Need more? How 'bout what us Dems' are goin' to do to fix those problems? Not what we want to do, but what we need to do now! What'll we do that's diff'rent than them elephants are doin'? Where do we find the money? Where is the waste? Where are the hard answers? Where is the spine?
Give us meat and 'taters, not the bland crappy rice cakes y'all pass off as a roadmap. That things as clear as mud. Give folks a reason to vote Dem, not some lame excuse.
Sep 27, '06
How do Oregon voters term Oregon Democratic political stances? Even with targeted cable TV campaign advertising, candidates still have definition problems.
When FDR, LBJ or JFK were out there, voters new what was a Democrat stance. Now with spin doctoring of Karl Rowe and company, the question becomes...
"Talking Right" asks, "Are the Democrats simply tone deaf?" (See review below signature)
Since political terms are very important, I’m trying to get a feel for terms in which voters view Democratic candidates.
These questions are triggered by the NPR radio broadcast today (Sept 27, 2006). (See below signature)
Consider these questions...
• WHY PARTY ELECTORAL FAILURES? Explain recent Democratic Party electoral failures locally, statewide, and nationally.
• WHAT TERMS MUST PARTY USE? Define terms Democrats must use to win back American electorate.
• WHAT TERMS SUPPORT PARTY? Define terms to create a powerful, yet simple, clear, concise and complete narrative that weaves together pro-Democratic issues to support the party.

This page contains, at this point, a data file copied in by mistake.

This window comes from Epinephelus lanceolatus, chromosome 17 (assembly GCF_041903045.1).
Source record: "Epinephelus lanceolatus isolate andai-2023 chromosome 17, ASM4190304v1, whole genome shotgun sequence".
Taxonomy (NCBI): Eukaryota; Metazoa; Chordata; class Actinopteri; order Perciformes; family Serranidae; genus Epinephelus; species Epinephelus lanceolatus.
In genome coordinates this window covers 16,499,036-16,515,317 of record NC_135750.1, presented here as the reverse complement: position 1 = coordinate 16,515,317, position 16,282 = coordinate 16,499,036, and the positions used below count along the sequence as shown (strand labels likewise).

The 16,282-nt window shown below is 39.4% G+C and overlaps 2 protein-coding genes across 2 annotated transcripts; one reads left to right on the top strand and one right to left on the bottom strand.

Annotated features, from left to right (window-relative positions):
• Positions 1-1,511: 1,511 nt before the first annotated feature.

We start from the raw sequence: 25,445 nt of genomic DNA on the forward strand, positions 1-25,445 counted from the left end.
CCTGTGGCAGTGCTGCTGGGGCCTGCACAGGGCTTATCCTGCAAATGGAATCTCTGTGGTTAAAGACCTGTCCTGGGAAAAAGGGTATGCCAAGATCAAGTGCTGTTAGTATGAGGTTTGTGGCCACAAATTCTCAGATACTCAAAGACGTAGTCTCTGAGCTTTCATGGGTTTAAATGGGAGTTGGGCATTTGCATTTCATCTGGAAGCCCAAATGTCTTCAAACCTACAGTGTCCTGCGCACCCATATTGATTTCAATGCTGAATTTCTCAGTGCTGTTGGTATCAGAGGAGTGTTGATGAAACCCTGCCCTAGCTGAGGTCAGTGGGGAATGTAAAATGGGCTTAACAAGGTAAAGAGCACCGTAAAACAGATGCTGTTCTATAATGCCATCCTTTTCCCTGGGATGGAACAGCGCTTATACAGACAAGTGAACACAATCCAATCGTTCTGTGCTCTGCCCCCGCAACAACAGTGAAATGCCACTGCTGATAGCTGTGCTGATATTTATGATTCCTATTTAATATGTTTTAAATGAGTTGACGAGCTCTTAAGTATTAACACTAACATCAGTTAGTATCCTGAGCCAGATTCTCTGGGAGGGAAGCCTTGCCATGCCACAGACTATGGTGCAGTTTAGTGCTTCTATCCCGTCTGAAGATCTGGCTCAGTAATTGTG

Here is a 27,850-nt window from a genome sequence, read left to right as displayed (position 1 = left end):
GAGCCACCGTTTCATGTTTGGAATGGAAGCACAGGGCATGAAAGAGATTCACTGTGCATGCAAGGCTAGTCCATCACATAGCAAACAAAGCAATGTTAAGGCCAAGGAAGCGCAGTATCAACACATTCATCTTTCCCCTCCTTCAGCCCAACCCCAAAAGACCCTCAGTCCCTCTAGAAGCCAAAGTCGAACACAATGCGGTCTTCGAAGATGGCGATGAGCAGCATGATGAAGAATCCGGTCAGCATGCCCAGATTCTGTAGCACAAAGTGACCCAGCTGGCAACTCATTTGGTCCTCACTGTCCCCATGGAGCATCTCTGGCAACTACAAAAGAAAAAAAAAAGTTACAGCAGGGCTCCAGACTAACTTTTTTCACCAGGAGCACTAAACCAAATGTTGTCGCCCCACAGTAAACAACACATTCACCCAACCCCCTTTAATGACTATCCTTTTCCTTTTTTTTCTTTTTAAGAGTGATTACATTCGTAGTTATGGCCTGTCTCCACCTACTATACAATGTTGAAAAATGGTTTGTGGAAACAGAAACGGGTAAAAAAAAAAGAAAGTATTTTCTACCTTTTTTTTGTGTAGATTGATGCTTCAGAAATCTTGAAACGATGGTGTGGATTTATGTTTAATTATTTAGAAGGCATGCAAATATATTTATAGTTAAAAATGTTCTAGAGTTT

DEMOCRATIC NARRATIVE NEEDS TO BE YELLED OUT LOUD This narrative needs to be yelled from the top of a hill. It needs to be... • Strong Democratic narrative, • Defined in Democratic terms and • Yelled out again and again.
Not just attacks on Bush or Republican positions.
WHAT TERMS MUST BE CLEARLY AND SIMPLY DEFINED BY DEMOCRATS? Consider what are the most important half dozen descriptive terms (or similar terms), listed below.
WHAT'S THE CLEAR, SIMPLE DEFINITION? What’s a simple, clear, concise, complete definition of descriptive terms used? (25-75 words or less)
DESCRIPTIVE POLITICAL TERMS • All people having same rights • Anti-constructionist • Business supporter • Capitalist • Charity-Christian • Conservationist • Conservative • Constitutionalist • Democrat • Elitist • Environmentalist • Faithist • Gay rights supporter • Government supporting people • Independent • Leftist • Left-wing • Less taxes • Liberal • Measure 37 supporter • Moralist • Neo-conservtive • Neo-rightist • Patriot • Pro-active • Pro-choice • Progressive • Radical conservative • Rightist • Right-wing • Taxist • Tree-hugger